Filed under: Practical Jokes and Mischief, Pranksters
Editor’s Note 4/2/09: This article, which we posted a few days ago, is from material originally written by Alex Boese of Museum of Hoaxes and titled “The Top 100 April Fool’s Day Hoaxes of All Time.” Thus, this appears to be a non-attributed adaptation by Examiner.com. Apologies to Alex!
Here, also from Alex’s site, is a collection of some of this year’s April Fools Day pranks.
Famous April Fools Day jokes around the world 1919 – 2008
by Kelly Shannon Kelly
March 26, 2009
The entire world becomes a stage on April Fools Day. Read on for historic practical jokes that have occurred around the globe. Makes you wonder what will happen this year…
Antarctica – Flying Penguins
2008: The BBC announced that camera crews filming near the Antarctic for its series Miracles of Evolution had captured footage of Adélie penguins in the air. A video clip of these flying penguins became one of the most viewed videos on the internet. The narrator explained that how these penguins flew thousands of miles to the rainforests of South America where they spent the winter basking in the tropical sun. A follow-up video explained how the BBC created the special effects of the flying penguins.
Australia – The Sydney Iceberg
1978: In Sydney Harbor, a barge appeared towing a giant iceberg. Dick Smith, a local millionaire businessman, said that he was going to carve the berg into small ice cubes, which he would sell to the public for 10 cents each. These cubes, fresh from the pure waters of Antarctica, were promised to improve the flavor of any drink they cooled. Local radio stations provided excited blow-by-blow coverage of the iceberg slowly making its way into the harbor. The berg’s secret was revealed when it started to rain, and the firefighting foam and shaving cream that it was really made of washed away, uncovering the white plastic sheets beneath.
China – PhDs Exempt from One-Child Policy
1993: An official state Chinese newspaper announced on the front page that the government had decided to make Ph.D. holders exempt from the state-imposed one-child limit. This decision had been made because it would eventually reduce the need to invite foreign experts into the country to help with the state’s modernization effort. Despite a disclaimer identifying it as a joke, the report was repeated as fact by papers in Hong Kong and France. The Chinese government responded to the hoax by condemning April Fool’s Day as a dangerous Western tradition and declared that, “Put plainly, April Fool’s Day is Liar’s Day.”
England – Big Ben Goes Digital
1980: The BBC reported that Big Ben, in order to keep up with the times, was going to be given a digital readout. The announcement received a huge response from listeners shocked and angered by the proposed change.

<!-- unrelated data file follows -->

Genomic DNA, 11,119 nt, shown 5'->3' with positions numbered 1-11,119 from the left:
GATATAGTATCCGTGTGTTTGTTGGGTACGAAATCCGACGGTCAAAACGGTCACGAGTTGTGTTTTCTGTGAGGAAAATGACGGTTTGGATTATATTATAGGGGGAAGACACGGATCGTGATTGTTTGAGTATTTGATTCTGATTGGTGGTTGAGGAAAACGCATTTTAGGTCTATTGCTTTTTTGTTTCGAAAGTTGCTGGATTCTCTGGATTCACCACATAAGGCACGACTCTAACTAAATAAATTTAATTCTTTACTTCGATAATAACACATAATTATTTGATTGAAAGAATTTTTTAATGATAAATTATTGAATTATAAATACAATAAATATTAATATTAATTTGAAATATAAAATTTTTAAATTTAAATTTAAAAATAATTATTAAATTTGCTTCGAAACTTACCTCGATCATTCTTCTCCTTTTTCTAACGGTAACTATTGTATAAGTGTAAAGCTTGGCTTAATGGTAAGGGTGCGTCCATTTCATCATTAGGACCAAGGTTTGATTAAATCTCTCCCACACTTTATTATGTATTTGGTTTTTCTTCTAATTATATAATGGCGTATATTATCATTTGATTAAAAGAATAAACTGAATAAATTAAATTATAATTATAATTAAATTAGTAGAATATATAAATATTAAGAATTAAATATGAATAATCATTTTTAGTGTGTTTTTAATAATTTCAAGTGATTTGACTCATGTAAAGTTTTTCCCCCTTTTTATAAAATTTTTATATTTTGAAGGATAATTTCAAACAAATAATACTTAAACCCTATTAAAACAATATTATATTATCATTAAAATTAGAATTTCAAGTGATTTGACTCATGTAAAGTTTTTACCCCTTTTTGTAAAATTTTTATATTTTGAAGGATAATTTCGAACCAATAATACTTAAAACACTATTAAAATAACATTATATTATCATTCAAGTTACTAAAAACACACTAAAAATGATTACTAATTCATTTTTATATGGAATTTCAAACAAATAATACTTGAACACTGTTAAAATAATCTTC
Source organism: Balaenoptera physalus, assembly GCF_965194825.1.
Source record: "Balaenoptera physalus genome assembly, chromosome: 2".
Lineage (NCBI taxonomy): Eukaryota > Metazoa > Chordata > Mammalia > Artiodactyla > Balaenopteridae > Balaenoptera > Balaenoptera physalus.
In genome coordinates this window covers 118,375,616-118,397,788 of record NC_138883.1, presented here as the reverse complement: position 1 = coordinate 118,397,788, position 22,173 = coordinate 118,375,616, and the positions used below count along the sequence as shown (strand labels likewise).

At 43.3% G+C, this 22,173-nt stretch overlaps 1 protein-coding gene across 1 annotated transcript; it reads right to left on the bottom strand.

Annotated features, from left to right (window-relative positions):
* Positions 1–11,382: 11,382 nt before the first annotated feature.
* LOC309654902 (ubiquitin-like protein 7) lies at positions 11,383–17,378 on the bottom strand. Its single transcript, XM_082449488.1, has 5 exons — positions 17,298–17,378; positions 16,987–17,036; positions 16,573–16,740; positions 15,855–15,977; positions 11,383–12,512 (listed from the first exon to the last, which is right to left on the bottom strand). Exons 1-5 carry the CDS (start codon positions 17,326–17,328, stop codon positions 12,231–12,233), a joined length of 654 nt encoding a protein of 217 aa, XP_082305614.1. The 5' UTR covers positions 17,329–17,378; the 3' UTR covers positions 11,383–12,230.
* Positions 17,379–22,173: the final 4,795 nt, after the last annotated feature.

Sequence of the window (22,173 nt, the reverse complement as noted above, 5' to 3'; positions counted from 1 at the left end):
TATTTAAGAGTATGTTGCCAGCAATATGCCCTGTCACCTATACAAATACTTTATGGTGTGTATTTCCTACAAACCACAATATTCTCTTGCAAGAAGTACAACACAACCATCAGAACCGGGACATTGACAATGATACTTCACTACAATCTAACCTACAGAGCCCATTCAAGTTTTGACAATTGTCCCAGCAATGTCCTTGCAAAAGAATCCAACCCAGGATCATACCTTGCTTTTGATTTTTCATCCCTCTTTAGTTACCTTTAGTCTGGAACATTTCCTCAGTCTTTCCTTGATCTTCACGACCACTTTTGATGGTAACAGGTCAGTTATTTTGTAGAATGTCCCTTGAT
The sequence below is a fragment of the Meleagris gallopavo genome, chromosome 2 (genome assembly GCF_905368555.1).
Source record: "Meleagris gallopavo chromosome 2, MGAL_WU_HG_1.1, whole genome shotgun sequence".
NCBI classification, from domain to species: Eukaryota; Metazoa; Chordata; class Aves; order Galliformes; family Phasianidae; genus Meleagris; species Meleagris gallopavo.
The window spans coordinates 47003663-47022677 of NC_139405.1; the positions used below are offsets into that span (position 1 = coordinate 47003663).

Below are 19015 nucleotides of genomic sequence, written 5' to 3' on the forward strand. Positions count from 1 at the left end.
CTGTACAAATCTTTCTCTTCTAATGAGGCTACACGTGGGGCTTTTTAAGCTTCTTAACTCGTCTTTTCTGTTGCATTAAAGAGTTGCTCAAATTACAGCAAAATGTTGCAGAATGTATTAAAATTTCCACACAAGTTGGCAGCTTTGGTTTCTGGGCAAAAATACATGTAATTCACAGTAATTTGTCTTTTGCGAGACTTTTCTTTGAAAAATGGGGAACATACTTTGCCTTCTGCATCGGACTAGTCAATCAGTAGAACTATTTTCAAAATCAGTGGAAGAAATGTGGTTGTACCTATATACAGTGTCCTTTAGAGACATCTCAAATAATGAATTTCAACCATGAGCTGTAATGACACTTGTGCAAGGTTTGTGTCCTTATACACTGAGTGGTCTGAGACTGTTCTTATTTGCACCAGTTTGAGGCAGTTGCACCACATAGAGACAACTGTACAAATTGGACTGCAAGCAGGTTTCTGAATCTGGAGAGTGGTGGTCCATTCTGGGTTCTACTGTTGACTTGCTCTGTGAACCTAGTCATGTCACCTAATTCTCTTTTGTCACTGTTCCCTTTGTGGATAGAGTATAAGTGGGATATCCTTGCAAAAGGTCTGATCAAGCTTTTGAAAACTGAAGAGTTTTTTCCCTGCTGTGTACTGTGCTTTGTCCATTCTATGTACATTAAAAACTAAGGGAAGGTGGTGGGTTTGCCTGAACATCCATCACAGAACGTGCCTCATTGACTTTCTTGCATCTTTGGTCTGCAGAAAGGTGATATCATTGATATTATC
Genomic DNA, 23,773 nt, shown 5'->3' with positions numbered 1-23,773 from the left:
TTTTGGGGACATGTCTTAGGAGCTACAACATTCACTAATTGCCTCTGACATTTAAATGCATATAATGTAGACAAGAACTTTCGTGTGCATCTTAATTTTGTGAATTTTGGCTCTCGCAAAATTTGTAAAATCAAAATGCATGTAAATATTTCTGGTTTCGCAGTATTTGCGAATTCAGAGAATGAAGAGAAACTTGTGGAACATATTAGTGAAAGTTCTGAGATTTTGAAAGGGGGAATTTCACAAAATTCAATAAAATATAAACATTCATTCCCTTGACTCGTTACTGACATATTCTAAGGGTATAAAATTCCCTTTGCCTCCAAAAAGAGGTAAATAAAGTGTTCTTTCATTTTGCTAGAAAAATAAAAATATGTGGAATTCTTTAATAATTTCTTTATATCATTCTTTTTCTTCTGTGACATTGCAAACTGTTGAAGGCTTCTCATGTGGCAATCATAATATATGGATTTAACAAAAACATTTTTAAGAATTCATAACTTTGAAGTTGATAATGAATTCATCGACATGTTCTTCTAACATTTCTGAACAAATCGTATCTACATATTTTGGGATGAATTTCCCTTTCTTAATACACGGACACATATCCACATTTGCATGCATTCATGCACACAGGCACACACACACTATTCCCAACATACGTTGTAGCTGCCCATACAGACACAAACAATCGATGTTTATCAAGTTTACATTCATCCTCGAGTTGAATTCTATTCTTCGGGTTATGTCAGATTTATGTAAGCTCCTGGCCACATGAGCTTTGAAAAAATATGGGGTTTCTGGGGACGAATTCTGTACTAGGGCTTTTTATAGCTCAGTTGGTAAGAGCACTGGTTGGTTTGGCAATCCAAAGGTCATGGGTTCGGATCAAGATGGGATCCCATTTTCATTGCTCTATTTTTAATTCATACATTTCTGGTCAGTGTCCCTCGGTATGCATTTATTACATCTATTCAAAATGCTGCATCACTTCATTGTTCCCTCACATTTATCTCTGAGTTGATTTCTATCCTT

England – The Derbyshire Fairy
2007: In late March, images of an eight-inch mummified creature resembling a fairy were posted on the website of the Lebanon Circle Magik Co. Accompanying text explained how the creature had been found by a man walking his dog along an old Roman road in rural Derbyshire. The remains were said to have been examined by anthropologists and forensic experts who could confirm that the body was genuine. Word of this discovery soon spread around the internet and bloggers excitedly speculated about whether the find was evidence of the actual existence of fairies. The Lebanon Circle website received tens of thousands of visitors and hundreds of emails. But by the end of April 1, Dan Baines, the owner of the site, confessed that the fairy was a hoax. Baines later reported that, even after his confession, he continued to receive numerous emails from people who refused to accept the fairy wasn’t real. On April 8, 2007 the fairy was sold on eBay for £280.00 and is now in a private art collection in the United States.
England – UFO Lands
1989: On March 31, thousands of motorists driving on the highway outside London looked up in the air to see a glowing flying saucer descending on their city. Many of them pulled to the side of the road to watch the bizarre craft float through the air. The saucer finally landed in a field on the outskirts of London where local residents immediately called the police to warn them of an alien invasion. Soon the police arrived on the scene, and one brave officer approached the craft. When a door popped open, and a small, silver-suited figure emerged, the policeman ran in the opposite direction. The saucer turned out to be a hot-air balloon that had been built to look like a UFO by Richard Branson, the 36-year-old chairman of Virgin Records. The stunt combined his passion for ballooning with his love of pranks. He had planned to land the craft in London’s Hyde Park on April 1. Unfortunately, the wind blew him off course and he was forced to land a day early in the wrong location.